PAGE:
If we do not defend our national sovereignty, it will fall prey to the religious left
To think of the Amazon on international terms, as if it were merely a neutral discussion without a political or rather geopolitical character, is highly naive. Some people hide their real purposes behind a seemingly moral and universal rhetoric based on environmental, indigenous, or quilombola issues; others directly propose to confiscate Brazil’s sovereignty over a slice of its territory. Both groups start from the same idea of “universality” to claim that our country must bow to a “humanity” directed and controlled by them.
The preparatory document of the Catholic Church for the Amazon Synod seeks to deceive the unaware with a supposedly moral and humanitarian argumentation when in fact it has a clearly established political orientation. This orientation is based on Liberation Theology, with explicit references to its founding meetings in Puebla and Medellin. It employs biblical arguments to establish a line of continuity between the Torah (with a Hebrew name in the text) and this theology of which the ideological axis is based on Marxism. All that remained for it to say was that Liberation Theology is a direct heir to the Old Testament, which would be tantamount to saying that Marxism is its best expression.
One should keep in mind that this orientation of the CNBB (National Conference of Bishops of Brazil) is being strengthened in the present pontificate, whereas the former Pontiff, Benedict XVI, had dismissed it outright since the time he was known as Cardinal Ratzinger. In 1984, he wrote a critical and scathing book against Liberation Theology, considering it a perversion of Catholic thought. In his book on the life of Jesus, he took up the same position, considering it as a mold of the ‘antichrist’. Christianity and Marxism would be incompatible.
It turns out that sectors of the Brazilian Catholic Church, gathered at the CNBB, try to sell an image of political neutrality as if they were strictly concerned with religious or universal issues when in fact they are deeply engaged in politics. They clearly assume leftist positions! Maybe they are trying to hide their ideas because the left has lost ground in our latest presidential election!
Curiously, this obfuscation is often done on the pretext of appearing different from evangelicals, as if the latter did politics and Catholics did not. This is a mere disguise to pretend that the opposition, the “Catholic left,” is not doing politics, which the “evangelical right” supposedly is. This is a rhetorical form of veiling their real designs.
In the 1980s, the Catholic Church, through the Pastoral Land Commission (CPT), created the MST (Landless Workers Movement) and has accompanied it ever since. Its positions are expressly anti-capitalist and revolutionary; it preaches violence and the invasion of rural and urban properties in flagrant disrespect of the law. When the law does not favor this movement, the law is but a tool of “landowners” and “conservatives.” It despises democracy and the rule of law.
The Catholic Church also collaborated decisively in the founding of the PT (Workers’ Party), making it one of its axes. Liberation Theology found it particularly fertile ground for its blossoming. This current was a tireless companion of PT administrations, meaning it was complacent with the economic and social debacle they produced, not to mention the State’s takeover by unbridled corruption.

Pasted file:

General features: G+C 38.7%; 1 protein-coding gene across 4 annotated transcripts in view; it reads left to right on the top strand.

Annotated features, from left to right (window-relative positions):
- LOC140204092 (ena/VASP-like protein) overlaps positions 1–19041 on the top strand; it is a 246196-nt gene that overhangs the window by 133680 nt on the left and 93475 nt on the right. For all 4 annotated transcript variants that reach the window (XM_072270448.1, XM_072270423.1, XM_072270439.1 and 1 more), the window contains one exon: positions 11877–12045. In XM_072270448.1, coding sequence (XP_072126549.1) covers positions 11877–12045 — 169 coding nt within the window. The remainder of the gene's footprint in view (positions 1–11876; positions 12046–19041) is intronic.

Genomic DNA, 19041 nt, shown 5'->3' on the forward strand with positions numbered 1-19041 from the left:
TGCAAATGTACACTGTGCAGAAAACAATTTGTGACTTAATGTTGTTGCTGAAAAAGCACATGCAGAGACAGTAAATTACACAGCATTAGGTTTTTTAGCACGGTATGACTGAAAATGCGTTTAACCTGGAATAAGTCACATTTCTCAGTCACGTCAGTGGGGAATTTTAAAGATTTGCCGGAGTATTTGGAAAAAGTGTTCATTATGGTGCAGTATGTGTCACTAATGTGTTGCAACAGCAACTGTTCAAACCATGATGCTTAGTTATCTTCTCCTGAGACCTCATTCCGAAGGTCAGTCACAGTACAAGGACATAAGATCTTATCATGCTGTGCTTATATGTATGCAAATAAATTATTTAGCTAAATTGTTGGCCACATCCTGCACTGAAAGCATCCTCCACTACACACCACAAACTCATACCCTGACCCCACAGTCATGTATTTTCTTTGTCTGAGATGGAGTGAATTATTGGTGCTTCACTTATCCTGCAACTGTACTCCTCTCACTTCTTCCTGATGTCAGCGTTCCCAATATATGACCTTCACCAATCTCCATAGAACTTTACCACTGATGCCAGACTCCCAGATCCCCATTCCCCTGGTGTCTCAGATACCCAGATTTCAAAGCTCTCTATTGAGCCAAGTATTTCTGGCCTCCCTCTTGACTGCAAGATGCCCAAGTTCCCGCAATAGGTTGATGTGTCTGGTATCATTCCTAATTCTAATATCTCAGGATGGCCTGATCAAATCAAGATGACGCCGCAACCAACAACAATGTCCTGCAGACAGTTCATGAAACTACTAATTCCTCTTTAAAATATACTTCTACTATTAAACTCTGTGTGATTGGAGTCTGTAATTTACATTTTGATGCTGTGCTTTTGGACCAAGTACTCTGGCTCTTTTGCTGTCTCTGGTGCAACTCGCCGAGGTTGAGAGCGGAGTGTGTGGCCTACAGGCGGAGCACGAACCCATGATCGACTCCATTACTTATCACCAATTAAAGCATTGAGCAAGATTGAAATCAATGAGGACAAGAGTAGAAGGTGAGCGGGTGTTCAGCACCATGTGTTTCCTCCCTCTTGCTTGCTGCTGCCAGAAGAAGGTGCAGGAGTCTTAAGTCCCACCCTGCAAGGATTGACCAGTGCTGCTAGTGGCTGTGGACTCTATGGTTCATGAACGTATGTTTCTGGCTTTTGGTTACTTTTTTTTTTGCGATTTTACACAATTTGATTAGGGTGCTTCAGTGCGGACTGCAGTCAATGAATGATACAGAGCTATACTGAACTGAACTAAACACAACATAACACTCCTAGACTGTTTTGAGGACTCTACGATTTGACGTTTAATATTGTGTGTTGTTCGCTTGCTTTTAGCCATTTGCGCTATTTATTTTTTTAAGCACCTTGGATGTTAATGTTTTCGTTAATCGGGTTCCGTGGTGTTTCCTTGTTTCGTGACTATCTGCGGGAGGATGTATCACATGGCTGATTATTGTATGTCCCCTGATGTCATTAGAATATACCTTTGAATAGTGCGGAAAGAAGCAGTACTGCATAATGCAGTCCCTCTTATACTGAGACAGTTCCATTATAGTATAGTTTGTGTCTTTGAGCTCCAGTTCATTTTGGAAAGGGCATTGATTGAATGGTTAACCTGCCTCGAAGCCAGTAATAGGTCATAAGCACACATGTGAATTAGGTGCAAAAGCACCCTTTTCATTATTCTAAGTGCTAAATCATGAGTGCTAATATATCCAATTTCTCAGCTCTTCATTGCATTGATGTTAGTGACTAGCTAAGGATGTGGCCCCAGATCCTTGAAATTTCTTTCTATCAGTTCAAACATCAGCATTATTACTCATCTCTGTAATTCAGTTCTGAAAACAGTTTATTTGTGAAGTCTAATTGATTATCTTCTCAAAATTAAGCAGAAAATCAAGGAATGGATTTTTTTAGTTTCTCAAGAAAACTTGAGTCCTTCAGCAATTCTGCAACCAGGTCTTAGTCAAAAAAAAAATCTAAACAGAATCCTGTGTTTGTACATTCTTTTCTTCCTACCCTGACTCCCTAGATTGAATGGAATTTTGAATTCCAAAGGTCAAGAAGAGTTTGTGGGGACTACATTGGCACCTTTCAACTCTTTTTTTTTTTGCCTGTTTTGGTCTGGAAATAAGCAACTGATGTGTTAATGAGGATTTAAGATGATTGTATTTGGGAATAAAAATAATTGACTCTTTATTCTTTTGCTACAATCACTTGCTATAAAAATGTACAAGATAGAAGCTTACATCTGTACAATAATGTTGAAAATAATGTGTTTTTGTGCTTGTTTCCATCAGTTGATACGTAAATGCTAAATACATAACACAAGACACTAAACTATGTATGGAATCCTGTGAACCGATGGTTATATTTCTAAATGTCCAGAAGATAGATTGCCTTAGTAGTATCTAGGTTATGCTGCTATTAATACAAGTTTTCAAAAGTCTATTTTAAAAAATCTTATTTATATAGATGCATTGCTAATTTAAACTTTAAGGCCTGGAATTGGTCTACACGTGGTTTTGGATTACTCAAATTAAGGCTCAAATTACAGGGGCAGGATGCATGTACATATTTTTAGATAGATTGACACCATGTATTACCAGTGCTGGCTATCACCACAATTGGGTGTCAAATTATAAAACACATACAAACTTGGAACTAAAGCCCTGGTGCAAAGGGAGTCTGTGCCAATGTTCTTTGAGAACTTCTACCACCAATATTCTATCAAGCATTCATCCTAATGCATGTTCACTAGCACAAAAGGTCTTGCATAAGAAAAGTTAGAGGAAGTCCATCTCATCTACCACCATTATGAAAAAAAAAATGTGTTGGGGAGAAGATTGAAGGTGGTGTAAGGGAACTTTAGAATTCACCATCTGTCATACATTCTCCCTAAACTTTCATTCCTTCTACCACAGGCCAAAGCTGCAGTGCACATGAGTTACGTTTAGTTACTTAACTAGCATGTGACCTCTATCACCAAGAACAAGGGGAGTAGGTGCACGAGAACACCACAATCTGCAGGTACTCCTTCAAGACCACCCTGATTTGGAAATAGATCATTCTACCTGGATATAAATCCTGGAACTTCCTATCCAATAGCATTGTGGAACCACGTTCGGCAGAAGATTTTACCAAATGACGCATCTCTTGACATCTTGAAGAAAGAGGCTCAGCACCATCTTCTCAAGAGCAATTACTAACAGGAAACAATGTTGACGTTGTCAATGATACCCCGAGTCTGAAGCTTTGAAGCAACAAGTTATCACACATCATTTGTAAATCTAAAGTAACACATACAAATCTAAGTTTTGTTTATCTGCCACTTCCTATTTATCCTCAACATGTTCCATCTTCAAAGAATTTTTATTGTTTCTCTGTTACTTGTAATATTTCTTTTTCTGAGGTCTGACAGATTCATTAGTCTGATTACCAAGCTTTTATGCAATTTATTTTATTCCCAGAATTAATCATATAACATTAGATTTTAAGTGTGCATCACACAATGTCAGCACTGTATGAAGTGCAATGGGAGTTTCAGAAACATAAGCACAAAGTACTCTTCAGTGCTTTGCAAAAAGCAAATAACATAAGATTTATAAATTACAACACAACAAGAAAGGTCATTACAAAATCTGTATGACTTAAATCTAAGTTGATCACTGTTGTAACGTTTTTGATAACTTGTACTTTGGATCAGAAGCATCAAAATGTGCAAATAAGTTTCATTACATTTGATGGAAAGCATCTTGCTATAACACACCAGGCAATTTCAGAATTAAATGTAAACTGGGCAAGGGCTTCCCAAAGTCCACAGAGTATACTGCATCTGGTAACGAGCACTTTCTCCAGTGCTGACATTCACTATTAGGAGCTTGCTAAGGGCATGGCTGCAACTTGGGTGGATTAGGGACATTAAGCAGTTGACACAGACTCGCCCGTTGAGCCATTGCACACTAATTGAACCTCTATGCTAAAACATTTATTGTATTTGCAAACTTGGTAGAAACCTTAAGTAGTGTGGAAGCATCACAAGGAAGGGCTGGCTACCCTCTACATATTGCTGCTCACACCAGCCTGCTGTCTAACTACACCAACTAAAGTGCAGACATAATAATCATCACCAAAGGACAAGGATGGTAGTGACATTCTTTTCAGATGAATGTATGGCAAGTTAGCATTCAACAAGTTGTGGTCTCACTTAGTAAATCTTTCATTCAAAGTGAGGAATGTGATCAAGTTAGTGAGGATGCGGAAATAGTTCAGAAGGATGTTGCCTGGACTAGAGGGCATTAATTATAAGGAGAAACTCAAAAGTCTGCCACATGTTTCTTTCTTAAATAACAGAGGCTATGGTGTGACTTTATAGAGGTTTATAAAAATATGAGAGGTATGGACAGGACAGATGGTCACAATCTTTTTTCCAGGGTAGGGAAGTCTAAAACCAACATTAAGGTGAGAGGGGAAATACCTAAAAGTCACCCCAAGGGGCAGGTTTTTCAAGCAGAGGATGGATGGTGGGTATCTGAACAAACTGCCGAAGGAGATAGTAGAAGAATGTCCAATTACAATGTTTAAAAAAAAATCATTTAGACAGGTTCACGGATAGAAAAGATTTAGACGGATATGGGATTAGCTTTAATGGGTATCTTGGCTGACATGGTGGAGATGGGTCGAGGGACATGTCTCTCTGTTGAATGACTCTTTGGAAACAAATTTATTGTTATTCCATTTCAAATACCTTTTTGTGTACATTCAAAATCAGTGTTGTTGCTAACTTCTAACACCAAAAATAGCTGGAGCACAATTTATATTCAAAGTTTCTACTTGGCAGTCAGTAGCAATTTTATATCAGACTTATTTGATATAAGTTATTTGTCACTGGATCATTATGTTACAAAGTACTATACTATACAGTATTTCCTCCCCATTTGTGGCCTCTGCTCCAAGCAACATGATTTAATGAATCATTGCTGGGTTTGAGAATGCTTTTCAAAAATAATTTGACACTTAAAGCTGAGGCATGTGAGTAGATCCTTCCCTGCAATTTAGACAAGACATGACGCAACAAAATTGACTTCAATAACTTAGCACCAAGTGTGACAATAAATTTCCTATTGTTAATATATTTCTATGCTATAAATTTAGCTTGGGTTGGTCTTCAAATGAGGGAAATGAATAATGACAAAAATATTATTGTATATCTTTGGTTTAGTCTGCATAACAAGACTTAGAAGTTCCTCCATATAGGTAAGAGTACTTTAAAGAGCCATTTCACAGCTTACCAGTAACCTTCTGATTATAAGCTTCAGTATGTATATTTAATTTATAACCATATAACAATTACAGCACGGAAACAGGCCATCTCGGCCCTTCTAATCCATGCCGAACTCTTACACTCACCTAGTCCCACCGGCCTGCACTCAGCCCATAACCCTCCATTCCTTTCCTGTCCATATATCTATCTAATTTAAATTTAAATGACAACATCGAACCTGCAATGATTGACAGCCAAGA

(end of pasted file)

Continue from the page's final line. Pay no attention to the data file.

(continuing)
Another commission, the Indigenous Missionary Council (CIMI), strives to turn indigenous peoples into an instrument of theirs and associated NGOs’, claiming demarcated areas would be practically cut off from the national territory. In other words, Brazil would no longer be a nation of individuals with different beliefs and ethnicities but would suffer an internal division with indigenous nations having complete autonomy on their territories. CIMI documents are written in a Marxist language, aiming at a revolutionary transformation of Brazil.
Consider just one fact: According to IBGE (Brazilian Institute of Geography and Statistics), Brazil has around 1 million indigenous people of whom approximately 500,000 are in rural areas. They occupy 12.5% of the national territory in demarcated areas. According to CIMI and its affiliated NGOs, the country should give up 24% of its territory to half a million people, which they call “nations.” The next step would be to make them represented at the UN!
The synod’s document is full of mentions of threats of deforestation, as if Brazil were the planet’s great destroyer. Data from Embrapa Satellite surveyed by one of its most influential scholars, Evaristo de Miranda, attest to the fact that Brazil is one of the leading countries when it comes to preserving the environment. With the decisive contribution of its farmers, it boasts the unusual conservation index of more than 60% of the native vegetation. NASA, incidentally, confirms these data.
The preparatory document deals with a “Pan-Amazon” strip that would cut across all countries of the Amazon Forest, and should be managed specifically according to the ideas of the “universal church,” that is, the Catholic Church guided by Liberation Theology with its entourage of NGOs from around the world. The Church would thus be meddling in the internal affairs of these countries as if they should bow to such “universal” dictates.
General Heleno, Minister of the Cabinet of National Security, is justified in expressing his concern about the direction in which this political and leftist synod is headed. The military is concerned about the destiny of Brazil and the integrity of its territory. At issue, here, is national sovereignty. If it is not defended, it will be taken hostage by this supposedly humanitarian, environmentalist and indigenist religious left. And the very meaning of the ‘Brazilian Nation’ will be lost.